A “smart” Barbie doll that can have “conversations” with children should not go on sale, privacy advocates have said.
Billed as the world’s first “interactive doll”, the toy uses voice recognition technology similar to that employed by Apple’s Siri and Google’s Now digital assistants to understand what a child is saying to Barbie and respond.
However, privacy advocates are worried about the use of voice recognition technology that sends recordings of children to third-party companies for processing, potentially revealing his or her intimate thoughts and details.
“If I had a young child, I would be very concerned that my child’s intimate conversations with her doll were being recorded and analysed,” said Professor Angela Campbell of Georgetown University law school.
“In Mattel’s demo, Barbie asks many questions that would elicit a great deal of information about a child, her interests, and her family. This information could be of great value to advertisers and be used to market unfairly to children.”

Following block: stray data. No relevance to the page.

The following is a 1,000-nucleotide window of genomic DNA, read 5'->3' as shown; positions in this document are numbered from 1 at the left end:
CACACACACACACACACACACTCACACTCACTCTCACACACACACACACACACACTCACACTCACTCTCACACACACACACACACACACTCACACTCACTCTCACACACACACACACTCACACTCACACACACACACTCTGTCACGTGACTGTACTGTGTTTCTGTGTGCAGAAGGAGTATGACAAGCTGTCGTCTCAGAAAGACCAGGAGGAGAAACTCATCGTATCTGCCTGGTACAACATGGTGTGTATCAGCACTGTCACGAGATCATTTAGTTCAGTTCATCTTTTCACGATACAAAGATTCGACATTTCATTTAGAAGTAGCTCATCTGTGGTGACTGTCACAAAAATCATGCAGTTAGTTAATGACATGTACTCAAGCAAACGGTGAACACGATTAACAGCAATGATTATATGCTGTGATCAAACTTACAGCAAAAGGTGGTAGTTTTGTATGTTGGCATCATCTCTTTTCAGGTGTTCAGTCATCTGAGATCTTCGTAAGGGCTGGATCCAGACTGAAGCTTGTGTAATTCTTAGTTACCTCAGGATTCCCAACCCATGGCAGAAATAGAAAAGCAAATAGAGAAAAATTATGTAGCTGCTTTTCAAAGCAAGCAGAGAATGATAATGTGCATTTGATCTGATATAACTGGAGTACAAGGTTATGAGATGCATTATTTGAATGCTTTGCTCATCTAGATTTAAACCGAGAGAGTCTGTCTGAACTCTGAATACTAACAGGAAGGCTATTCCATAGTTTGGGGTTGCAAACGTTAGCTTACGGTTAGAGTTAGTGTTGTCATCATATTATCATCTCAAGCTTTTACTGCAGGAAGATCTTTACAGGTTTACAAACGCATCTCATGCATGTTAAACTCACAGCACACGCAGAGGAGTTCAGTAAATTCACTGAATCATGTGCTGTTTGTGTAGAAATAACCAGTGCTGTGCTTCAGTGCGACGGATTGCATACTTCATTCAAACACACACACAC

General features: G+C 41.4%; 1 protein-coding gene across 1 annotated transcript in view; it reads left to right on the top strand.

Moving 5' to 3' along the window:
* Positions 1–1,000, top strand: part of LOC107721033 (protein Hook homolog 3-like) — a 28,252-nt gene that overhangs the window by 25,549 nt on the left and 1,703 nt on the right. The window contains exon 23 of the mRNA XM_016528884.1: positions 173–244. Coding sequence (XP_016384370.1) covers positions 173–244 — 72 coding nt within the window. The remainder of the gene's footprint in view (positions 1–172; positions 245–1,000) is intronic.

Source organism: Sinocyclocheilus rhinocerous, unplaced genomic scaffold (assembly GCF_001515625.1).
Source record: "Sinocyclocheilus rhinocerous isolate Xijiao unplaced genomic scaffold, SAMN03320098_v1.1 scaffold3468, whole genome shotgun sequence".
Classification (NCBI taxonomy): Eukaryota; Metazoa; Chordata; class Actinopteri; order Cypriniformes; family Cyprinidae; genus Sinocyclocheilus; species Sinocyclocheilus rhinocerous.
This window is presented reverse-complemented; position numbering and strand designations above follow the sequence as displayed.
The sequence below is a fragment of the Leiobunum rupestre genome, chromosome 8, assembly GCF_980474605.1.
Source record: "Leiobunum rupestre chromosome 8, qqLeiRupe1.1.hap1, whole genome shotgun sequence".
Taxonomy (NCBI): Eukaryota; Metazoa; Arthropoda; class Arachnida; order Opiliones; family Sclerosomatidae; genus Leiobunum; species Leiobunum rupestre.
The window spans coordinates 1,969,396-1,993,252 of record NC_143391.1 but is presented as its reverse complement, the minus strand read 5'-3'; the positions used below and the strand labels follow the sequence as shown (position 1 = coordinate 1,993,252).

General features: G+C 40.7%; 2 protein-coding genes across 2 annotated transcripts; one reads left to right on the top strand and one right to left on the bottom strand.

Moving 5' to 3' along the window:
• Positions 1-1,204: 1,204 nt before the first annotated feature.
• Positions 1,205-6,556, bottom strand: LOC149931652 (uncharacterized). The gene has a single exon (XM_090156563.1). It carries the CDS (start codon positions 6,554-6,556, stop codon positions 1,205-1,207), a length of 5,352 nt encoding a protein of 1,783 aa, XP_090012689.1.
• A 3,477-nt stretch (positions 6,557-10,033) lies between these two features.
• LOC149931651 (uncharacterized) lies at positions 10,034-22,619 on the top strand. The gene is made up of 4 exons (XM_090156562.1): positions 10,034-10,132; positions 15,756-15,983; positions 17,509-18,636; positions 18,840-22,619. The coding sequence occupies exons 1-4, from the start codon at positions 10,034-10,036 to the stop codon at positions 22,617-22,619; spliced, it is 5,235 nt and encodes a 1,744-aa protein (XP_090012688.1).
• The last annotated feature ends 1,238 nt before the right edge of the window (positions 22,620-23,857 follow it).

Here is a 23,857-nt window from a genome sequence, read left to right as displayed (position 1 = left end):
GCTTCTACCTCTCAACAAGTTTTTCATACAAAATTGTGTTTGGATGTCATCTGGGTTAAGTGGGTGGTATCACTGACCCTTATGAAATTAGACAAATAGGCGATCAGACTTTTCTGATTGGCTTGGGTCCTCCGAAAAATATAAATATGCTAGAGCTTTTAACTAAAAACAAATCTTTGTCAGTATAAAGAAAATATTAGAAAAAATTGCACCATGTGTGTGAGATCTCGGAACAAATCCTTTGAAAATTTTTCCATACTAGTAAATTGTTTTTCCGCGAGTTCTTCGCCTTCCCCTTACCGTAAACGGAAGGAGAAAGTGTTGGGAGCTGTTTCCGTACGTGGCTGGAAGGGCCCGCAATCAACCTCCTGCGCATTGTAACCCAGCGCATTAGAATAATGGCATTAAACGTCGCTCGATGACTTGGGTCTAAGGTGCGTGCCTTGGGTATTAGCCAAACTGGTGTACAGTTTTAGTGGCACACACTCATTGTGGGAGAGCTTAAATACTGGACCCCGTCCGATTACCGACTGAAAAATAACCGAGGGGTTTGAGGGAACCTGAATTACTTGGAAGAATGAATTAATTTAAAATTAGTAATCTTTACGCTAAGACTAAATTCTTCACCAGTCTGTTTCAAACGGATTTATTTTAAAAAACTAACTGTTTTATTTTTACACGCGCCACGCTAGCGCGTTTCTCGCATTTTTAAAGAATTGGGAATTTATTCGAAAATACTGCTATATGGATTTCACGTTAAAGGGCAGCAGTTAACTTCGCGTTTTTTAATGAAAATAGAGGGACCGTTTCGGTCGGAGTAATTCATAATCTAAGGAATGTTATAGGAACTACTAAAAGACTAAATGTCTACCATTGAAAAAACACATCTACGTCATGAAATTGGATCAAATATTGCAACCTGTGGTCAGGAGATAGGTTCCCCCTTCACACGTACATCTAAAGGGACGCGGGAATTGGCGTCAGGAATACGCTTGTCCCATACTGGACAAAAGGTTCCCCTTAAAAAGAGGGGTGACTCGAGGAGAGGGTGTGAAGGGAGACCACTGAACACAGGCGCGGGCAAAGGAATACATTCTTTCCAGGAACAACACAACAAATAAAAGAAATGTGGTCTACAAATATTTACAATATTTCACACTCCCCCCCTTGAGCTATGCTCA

Source: The Guardian
On April 3 2015, a group of prominent biologists and ethicists writing in Science called for a moratorium on germline gene engineering; modifications to the human genome that will be passed on to future generations. The moratorium would apply to a technology called CRISPR/Cas9, which enables the removal of undesirable genes, insertion of desirable ones, and the broad recoding of nearly any DNA sequence.
Such modifications could affect every cell in an adult human being, including germ cells, and therefore be passed down through the generations. Many organisms across the range of biological complexity have already been edited in this way to generate designer bacteria, plants and primates. There is little reason to believe the same could not be done with human eggs, sperm and embryos. Now that the technology to engineer human germlines is here, the advocates for a moratorium declared, it is time to chart a prudent path forward. They recommend four actions: a hold on clinical applications; creation of expert forums; transparent research; and a globally representative group to recommend policy approaches.
Source and to read the full story: The Guardian